This might like an anachronism in terms, perhaps, of haircuts or police mounted on horseback, or a distant document that should inspire immediate disgust in the 21st-century viewer. Nevertheless, the shock it produces also indexes the collective forgetting by an America that sees itself as a cultural leader in a globalized world, always moving forward in postures of innovation and newness, in denial of much of the anti-Semitism and white supremacy that has underpinned our country’s history.

The final image of the film:

As a testimony to the fact that such thinking is not so far away from the realm of possibility, one need only look at the rise of the right wing in Europe, most recently with the election of Austria’s newest prime minister, Sebastian Kurz, whose People’s Party is likely to build a coalition government by allying itself with the former Nazi-affiliated Freedom Party in that country. And if that seems too far away, too foreign to our own experience of life here, there has been a rise not only of right-wing activism (as we’re all well aware of in the infamous and deadly Unite the Right demonstrations in Charlottesville, Virginia in August 2017) but also in less visible locations. Recently, Bard College, a small, private college in New York, hosted a conference entitled “Crises in Democracy: Thinking in Dark Times.” One of their speakers: a representative of Alternative for Germany, a far-right anti-immigrant nationalist party from that country. It could be inferred that his invitation represented an ethic of free speech, of seeking a balanced approach to the conversation.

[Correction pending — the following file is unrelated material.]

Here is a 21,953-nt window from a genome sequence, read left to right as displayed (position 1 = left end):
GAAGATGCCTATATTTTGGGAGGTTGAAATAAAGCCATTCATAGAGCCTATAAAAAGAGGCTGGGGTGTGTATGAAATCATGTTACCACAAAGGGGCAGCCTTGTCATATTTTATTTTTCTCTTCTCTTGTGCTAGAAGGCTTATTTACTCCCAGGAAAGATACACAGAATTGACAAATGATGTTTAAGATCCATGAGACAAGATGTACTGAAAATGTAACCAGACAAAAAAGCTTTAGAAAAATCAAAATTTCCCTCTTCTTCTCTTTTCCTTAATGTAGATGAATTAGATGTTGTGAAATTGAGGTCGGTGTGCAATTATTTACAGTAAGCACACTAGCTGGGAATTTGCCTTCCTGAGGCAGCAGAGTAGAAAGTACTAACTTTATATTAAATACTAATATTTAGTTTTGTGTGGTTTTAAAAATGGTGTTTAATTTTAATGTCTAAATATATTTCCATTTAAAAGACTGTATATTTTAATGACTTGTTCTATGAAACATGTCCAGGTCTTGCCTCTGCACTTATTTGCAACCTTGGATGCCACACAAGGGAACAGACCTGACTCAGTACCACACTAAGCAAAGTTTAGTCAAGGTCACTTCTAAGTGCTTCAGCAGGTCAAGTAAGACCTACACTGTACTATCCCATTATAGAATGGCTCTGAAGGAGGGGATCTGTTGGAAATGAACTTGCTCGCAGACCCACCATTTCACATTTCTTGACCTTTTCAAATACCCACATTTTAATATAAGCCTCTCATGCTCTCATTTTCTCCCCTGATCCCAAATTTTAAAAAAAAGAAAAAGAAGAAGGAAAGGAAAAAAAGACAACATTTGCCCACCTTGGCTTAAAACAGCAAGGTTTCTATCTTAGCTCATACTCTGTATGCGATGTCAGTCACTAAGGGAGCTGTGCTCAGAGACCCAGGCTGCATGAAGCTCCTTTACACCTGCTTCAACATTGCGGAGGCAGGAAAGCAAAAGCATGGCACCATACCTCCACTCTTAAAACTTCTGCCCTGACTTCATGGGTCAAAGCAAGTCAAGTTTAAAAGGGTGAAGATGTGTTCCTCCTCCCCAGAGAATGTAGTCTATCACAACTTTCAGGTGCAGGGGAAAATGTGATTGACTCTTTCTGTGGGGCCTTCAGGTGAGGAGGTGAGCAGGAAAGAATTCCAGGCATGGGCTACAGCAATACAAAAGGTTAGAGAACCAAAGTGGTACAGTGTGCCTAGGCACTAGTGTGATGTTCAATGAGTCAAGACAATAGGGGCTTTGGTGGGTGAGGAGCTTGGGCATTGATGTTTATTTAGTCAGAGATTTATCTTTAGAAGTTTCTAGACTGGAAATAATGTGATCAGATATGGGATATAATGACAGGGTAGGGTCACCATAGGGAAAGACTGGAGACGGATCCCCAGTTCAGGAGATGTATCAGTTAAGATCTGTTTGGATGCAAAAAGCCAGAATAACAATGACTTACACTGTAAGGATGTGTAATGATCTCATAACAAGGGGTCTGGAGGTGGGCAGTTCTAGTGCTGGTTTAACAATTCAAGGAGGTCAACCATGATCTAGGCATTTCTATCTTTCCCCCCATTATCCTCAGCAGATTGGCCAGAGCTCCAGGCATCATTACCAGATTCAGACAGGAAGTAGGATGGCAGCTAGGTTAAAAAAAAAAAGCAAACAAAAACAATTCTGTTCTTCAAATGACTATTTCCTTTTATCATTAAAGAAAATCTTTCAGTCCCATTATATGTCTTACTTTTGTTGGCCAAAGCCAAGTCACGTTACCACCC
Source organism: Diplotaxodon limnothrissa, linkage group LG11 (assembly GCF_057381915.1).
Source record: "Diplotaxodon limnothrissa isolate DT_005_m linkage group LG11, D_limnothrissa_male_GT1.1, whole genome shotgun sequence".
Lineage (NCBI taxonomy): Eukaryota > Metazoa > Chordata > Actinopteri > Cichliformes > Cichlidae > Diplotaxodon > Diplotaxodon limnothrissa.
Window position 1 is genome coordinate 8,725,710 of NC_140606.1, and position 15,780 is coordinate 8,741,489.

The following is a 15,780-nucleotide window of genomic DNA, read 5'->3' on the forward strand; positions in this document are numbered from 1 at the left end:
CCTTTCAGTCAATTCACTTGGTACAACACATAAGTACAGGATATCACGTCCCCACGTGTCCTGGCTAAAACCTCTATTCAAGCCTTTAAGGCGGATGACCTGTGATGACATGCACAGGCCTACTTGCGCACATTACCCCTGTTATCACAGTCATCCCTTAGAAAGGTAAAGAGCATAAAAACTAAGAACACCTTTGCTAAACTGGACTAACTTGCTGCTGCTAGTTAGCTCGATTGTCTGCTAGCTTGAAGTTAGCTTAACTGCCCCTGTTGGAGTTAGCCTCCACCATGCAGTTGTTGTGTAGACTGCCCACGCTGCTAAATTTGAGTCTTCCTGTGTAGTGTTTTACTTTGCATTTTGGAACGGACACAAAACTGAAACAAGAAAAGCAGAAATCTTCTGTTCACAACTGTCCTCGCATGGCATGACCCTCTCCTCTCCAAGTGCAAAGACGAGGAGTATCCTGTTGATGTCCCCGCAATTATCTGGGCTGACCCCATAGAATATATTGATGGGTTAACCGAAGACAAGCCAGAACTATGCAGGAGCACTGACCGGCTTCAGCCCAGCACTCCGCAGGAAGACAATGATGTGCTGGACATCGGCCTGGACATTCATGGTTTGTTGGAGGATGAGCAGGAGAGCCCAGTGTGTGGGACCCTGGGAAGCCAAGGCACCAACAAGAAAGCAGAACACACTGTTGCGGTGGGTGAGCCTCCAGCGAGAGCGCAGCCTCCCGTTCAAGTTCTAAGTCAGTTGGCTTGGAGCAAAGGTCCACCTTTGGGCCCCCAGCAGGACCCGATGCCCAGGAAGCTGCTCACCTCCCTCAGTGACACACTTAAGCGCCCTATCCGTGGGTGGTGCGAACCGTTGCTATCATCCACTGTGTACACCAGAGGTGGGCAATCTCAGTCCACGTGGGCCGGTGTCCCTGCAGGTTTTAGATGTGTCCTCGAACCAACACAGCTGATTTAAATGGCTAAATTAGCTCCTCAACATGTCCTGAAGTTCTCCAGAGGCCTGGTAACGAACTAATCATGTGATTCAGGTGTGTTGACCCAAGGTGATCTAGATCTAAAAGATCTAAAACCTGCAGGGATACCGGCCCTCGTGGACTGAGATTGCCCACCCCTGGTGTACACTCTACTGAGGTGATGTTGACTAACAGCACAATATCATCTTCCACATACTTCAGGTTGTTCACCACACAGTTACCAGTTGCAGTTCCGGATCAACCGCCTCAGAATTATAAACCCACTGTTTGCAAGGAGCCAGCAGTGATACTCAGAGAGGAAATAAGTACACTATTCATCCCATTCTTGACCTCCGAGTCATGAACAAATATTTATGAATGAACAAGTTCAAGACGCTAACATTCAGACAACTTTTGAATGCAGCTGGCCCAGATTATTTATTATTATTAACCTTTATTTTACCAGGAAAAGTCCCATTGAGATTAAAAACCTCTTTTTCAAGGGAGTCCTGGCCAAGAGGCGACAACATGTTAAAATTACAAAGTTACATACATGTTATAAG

Yet when I asked a colleague in attendance whether anyone protested his being there, or even asked a question to challenge his ideas, the answer was “no.” Was this politeness, a commitment to hearing all sides…or a quiet addition to the rising normalcy of violent nationalism percolating in the world nowadays?

The intellectual’s desperate need for self-parody as a Professional Smarty Pants

After the inspiring first class of Introduction to Dialectics with Stanley Aronowitz this weekend among many seasoned thinkers and established intellectuals, I felt the need to reflect on the experience of being a Professional Smarty Pants and my socialization, for better or worse, into this motley group. I’m increasingly convinced that self-awareness is in desperate need in academic circles, by which I mean awareness of the fact that we have inherited a tradition of righteous soap-boxing that should, frankly, be laughed at now and again.

Here are two examples. First, an old comic short from Monty Python entitled Philosopher Football, in which the Germans play the Greeks and Confucius is the referee:

And second, a Vanity Fair video of Kate McKinnon, one of my favorite Saturday Night Live players, improvising a PowerPoint presentation to a rapt audience:

My takeaway: It’s okay – in fact, it’s probably good – to see what you’re doing as ridiculous now and then. It means that you know that all of this work as a Professional Smarty Pants is only a square on this huge Tron grid called life.

Feminist Friday: fairy tales

A few months ago, I saw this poster on the New York subway, part of an art initiative which I generally embrace:

The poem “A Name” was written by Ada Limón, a Californian poet whose work is featured in feminist collections and conferences. This is the text:

A Name

When Eve walked among
the animals and named them—
nightingale, red-shouldered hawk,
fiddler crab, fallow deer—
I wonder if she ever wanted
them to speak back, looked into
their wide wonderful eyes and
whispered, Name me, name me.

When I saw this poem, I chewed on it in my mind for a few minutes…and found myself annoyed. The imagery is beautiful, antediluvian and resonant, to be sure, the natural landscape and the delicate articulation of action of a first woman in the new world, naming animals. But at the end of the poem, Eve longs to be named by the animals…Why? Why does she need to be named? Her name was Eve.

Would Adam have walked with the same uncertainty about himself and his identity? Highly doubtful. And were he to have asked for a name, he would not have whispered.